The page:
Plaintiff argues that the ALJ improperly relied on the testimony of the VE in making his
findings at step five, because the VE’s testimony was inconsistent with the DOT and plaintiff could
not actually perform five of the six jobs identified in the ALJ’s written decision. Dkt. # 19, at 1-2.
The magistrate judge recommends that the ALJ’s step five finding be affirmed, because three of the
jobs identified by the VE did not require near acuity and there is substantial evidence supporting the
ALJ’s finding that jobs existed in significant numbers for a person with plaintiff’s RFC. Dkt. # 18,
The ALJ called a VE to testify at the hearing, and the VE reviewed plaintiff’s work history.
The ALJ asked the VE if a hypothetical claimant with 20/20 vision in his right eye and 20/60 vision
in his left eye who could perform a full range of sedentary, light, and medium work could obtain
employment as customarily performed. Dkt. # 12, at 44-45. The VE testified that the hypothetical
claimant could perform plaintiff’s past relevant work as an usher and assembler as listed in the DOT
and as performed, and the hypothetical claimant could work as a general laborer, janitor, and truck
driver as listed. Id. at 45. The hypothetical claimant could also obtain employment as a dishwasher,
hand packer, arcade attendant, cafeteria attendant, clerical mailer, addresser, and table worker. Id.
at 46-47. The ALJ asked to assume that plaintiff’s testimony was fully credible, in addition to the
limitations of the hypothetical claimant, and the VE testified that the hypothetical claimant could
not perform plaintiff’s past relevant work or any of the other jobs identified by the VE. Id. at 47.
Upon examination by plaintiff’s counsel, the VE explained that he has significant experience placing
visually impaired persons into jobs and he deviates from the DOT’s treatment of near and far visual
acuity. Id. at 48. The DOT provides a definition of near and far acuity, but the VE found that it is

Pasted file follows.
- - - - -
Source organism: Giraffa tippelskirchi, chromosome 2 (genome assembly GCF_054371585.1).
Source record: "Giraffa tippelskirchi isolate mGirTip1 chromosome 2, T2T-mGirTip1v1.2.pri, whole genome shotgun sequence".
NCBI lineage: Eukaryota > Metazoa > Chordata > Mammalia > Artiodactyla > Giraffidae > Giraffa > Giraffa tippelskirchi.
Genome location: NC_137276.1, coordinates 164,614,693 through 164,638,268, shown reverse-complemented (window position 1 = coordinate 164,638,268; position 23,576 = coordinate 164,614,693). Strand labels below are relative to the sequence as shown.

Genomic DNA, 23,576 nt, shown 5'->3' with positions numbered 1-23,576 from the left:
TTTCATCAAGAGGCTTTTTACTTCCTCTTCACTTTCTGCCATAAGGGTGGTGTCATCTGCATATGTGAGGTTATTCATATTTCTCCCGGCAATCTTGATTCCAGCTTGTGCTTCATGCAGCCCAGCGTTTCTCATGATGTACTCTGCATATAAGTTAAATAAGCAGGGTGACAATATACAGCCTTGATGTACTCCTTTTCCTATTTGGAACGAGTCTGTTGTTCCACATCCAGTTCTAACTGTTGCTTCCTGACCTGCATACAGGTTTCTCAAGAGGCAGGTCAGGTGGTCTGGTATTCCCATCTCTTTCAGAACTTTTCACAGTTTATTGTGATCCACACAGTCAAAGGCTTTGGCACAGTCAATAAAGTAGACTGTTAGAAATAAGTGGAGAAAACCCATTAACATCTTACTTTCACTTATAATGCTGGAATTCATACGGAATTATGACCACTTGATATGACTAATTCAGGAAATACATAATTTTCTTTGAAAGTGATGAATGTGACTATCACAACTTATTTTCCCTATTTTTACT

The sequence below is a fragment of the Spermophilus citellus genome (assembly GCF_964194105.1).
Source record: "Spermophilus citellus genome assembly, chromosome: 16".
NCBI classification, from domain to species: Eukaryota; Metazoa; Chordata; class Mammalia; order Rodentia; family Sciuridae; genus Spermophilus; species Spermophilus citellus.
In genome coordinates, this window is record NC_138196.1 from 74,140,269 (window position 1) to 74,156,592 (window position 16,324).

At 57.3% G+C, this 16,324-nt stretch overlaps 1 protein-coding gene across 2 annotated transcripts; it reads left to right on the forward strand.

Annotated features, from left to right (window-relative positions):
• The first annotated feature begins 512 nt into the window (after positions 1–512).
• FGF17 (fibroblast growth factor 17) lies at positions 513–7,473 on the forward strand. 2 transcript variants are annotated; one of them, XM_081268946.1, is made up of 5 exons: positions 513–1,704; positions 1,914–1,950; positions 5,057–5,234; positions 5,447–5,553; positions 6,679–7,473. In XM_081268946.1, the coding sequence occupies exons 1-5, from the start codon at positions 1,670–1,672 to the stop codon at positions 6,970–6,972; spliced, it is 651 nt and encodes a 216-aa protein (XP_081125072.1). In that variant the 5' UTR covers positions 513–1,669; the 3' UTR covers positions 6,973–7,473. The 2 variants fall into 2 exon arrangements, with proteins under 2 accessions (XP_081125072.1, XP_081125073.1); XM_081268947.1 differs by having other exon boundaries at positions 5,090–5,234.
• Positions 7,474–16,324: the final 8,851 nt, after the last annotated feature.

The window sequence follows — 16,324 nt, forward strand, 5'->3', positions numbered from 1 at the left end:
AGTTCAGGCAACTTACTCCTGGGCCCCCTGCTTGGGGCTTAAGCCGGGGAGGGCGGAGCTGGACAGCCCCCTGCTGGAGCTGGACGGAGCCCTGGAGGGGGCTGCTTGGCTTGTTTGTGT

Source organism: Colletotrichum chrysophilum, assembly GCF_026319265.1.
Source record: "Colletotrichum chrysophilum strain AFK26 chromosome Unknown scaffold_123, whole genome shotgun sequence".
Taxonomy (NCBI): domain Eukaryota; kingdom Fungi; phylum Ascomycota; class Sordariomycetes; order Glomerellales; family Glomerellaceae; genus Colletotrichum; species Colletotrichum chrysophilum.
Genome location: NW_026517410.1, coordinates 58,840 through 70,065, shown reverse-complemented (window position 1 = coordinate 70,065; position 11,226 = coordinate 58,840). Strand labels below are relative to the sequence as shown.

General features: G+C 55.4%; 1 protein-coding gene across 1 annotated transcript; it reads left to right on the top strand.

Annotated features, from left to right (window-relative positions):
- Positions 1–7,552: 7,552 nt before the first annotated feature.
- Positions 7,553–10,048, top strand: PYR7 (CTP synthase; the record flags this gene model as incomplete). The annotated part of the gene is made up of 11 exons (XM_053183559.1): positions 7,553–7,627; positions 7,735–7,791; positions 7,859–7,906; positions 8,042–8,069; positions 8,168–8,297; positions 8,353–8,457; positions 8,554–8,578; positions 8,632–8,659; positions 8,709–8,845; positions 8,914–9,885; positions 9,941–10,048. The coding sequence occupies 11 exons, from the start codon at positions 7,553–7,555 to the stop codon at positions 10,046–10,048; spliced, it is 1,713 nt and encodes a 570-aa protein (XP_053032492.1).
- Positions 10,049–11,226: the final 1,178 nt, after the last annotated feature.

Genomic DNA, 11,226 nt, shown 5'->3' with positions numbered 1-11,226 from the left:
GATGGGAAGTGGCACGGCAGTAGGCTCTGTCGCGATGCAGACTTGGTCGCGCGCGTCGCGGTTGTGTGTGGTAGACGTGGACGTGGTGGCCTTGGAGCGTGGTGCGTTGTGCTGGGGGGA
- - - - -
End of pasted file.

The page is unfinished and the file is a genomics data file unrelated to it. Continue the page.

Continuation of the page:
more realistic to consider “useful vision” when considering job placement. Id. The VE testified that
all of the jobs he identified could be performed with the hypothetical claimant’s useful vision. The
ALJ asked for clarification about any visual limitations imposed by the DOT as to the jobs identified
by the VE, and the VE testified that the DOT did not impose any restrictions as to near or far acuity.
Id. at 49.
With regard to the step five factor of the number of jobs available that claimant can perform,
the Tenth Circuit has emphasized that “the issue of numerical significance entails many fact-specific
considerations requiring individualized evaluation” and, as such, “the evaluation ‘should ultimately
be left to the ALJ’s common sense in weighing the statutory language as applied to a particular
claimant’s factual situation.’” Allen v. Barnhart, 357 F.3d 1140, 1144 (10th Cir. 2004) (quoting
Trimiar v. Sullivan, 966 F.2d 1326, 1330 (10th Cir. 1992)). However, the court in Allen also stated
that “it nevertheless may be appropriate to supply a missing dispositive finding under the rubric of
harmless error in the right exceptional circumstance . . . . Such an approach might have been open
to us here had the number of available jobs identified by the VE not been one hundred but
considerably greater.” Id. at 1145. For example, in Rogers v. Astrue, 312 F. App’x 138, 141-42
(10th Cir. Feb. 17, 2009), where only one of the four originally proposed occupations had no
conflict, the Tenth Circuit panel found that 11,000 positions in the national economy met the
requirement for a “significant number” of jobs.1 Id. at 141-42. In Norris v. Barnhart, 197 F. App’x
771, 777 (10th Cir. Sep. 26, 2006), however, the Tenth Circuit found that the two occupations
without a conflict, which together totaled approximately 1,600 jobs in the regional economy and
210,000 jobs in the national economy, were not clearly present in “significant number[s].” Id. at
777. In Stokes v. Astrue, 274 F. App’x 675 (10th Cir. Apr. 18, 2008), the Tenth Circuit decided that
the two jobs for which there was no conflict, together totaling 11,000 jobs regionally and 152,000
jobs nationally, existed in significant numbers, satisfying the step five analysis. Id. at 684.
Before considering plaintiff’s objection, the Court finds that it is necessary to clarify what